>>>>>> at
>>>>>> some point to make sure it reads consistent internal status
>>>>>> information.
>>>>>> - In an other class "Accessor", a method "access()" performs some
>>>>>> work
>>>>>> (not locking anything), then logs the status of an object of the
>>>>>> class
>>>>>> Worker by using its getStatus() method.
>>>>>> Now the deadlock scenario is the following.
>>>>>> - A thread "WorkerThread" is executing the method "work()". It has
>>>>>> acquired the lock for the Worker object and has not reached the
>>>>>> logging
>>>>>> statement yet.
>>>>>> - An other thread "AccessorThread" is executing the method
>>>>>> "access()",
>>>>>> and is executing the logging statement.
>>>>>> AFAIU, logback console logger has some sort of "central" locking
>>>>>> point:
>>>>>> when a thread is logging, an other thread may not log in parallel
>>>>>> (that
>>>>>> seems good as the user does not want his different logging
>>>>>> statements
>>>>>> to
>>>>>> be mixed together)... Thus, the following happens.
>>>>>> - AccessorThread has a lock to the Logger, and waits to acquire the
>>>>>> Worker lock to execute the synchronized block in getStatus().
>>>>>> - WorkerThread is holding that precise lock, and will never release
>>>>>> it,
>>>>>> because arriving at the logging statement in "work()", it starts
>>>>>> waiting
>>>>>> for the Logger lock acquired by AccessorThread. These two threads
>>>>>> are
>>>>>> caught in a deadlock.
>>>>>> I feel the problem comes from not respecting the general rule that a
>>>>>> block of code holding a lock should not call a method on an
>>>>>> externally
>>>>>> controlled object (possibly shared with other threads) whose locking
>>>>>> behavior is unknown. (Note that both my code and the logging
>>>>>> framework
>>>>>> do not respect this rule, AFAIK.) So I should not have issued the
>>>>>> log
>>>>>> statement in my synchronized block in "work()". In my case, I can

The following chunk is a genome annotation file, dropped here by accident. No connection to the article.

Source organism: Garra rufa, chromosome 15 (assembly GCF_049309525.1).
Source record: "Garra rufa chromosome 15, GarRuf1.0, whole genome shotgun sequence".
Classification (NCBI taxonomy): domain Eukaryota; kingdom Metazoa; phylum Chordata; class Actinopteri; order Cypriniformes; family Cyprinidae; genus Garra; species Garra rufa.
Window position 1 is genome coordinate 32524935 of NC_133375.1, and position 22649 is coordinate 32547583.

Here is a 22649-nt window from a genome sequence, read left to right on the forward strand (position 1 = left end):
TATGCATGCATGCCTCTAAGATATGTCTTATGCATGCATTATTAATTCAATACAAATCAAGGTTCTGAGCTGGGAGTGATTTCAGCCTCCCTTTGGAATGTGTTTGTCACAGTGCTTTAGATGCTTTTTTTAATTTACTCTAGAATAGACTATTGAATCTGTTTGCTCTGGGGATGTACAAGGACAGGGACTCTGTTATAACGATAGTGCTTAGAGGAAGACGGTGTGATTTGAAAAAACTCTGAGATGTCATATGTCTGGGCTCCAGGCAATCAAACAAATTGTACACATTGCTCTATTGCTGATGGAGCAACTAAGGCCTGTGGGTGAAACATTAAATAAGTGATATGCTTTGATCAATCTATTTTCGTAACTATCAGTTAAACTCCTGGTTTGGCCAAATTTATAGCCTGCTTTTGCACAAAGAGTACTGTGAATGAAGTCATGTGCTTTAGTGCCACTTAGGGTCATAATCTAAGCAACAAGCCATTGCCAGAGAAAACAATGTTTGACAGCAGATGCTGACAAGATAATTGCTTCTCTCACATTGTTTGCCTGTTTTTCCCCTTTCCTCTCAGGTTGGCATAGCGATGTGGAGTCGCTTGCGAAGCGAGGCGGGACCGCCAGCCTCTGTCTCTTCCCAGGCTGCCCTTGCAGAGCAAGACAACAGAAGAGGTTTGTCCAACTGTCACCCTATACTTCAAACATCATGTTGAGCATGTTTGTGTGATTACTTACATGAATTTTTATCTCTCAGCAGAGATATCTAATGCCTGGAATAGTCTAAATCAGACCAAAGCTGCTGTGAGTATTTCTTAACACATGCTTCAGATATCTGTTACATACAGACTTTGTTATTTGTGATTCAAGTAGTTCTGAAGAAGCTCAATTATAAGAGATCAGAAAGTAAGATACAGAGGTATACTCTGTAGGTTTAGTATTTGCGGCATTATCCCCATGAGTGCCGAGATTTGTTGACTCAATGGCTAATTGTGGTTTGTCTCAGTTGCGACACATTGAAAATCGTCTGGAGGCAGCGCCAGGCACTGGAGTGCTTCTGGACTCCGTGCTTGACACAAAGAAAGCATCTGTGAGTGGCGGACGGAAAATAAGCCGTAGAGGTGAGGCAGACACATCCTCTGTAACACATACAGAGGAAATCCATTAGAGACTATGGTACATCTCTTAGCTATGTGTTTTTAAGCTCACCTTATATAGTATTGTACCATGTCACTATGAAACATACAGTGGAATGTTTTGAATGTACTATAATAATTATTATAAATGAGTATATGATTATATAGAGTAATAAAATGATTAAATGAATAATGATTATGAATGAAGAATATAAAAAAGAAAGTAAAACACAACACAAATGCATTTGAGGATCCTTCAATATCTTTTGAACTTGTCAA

>>>>>> remove this logging statement from the synchronized block, but it is
>>>>>> not clear to me whether it is always possible (or easy) to do so,
>>>>>> especially if the thing you want to log depends on an internal state
>>>>>> which might change as soon as you release the lock.
>>>>>> An other way to solve that problem is to not use the parametrized
>>>>>> message system in SLF4J. Indeed, it would disable the possibility of
>>>>>> the AccessorThread to try to acquire the lock on Worker while being
>>>>>> in the SLF4J method.
>>>>>> I am wondering however if there is not a way that slf4j
>>>>>> implementation (logback) release the lock on its logger, then gets
>>>>>> the Worker lock, then re-acquire the lock on its logger only after
>>>>>> having released the Worker lock, so that it has only one lock at a
>>>>>> time? I tend to think that it would enable a user of the logging
>>>>>> framework to pay no attention of the deadlock possibilities incurred
>>>>>> by the logging framework, and to avoid him introducing subtle bugs
>>>>>> with logging statements... But I may be wrong and I am not an expert
>>>>>> in multithread programming.
>>>>>> More generally speaking, what would be the advices from experienced
>>>>>> programmers to avoid this problem? How do you log in a
>>>>>> multithreading context?
>>>>>> Also I am wondering if that (anti-)pattern could be documented on
>>>>>> the logback page, to avoid others to do the same mistake as me? Or
>>>>>> even on the SLF4J page, if it is not logback-specific?
>>>>>> The attached classes provide a test case showing the deadlock
>>>>>> scenario. The test fails reliably on my box.
>>>>>> Thank you for any help.
>>>>>> Olivier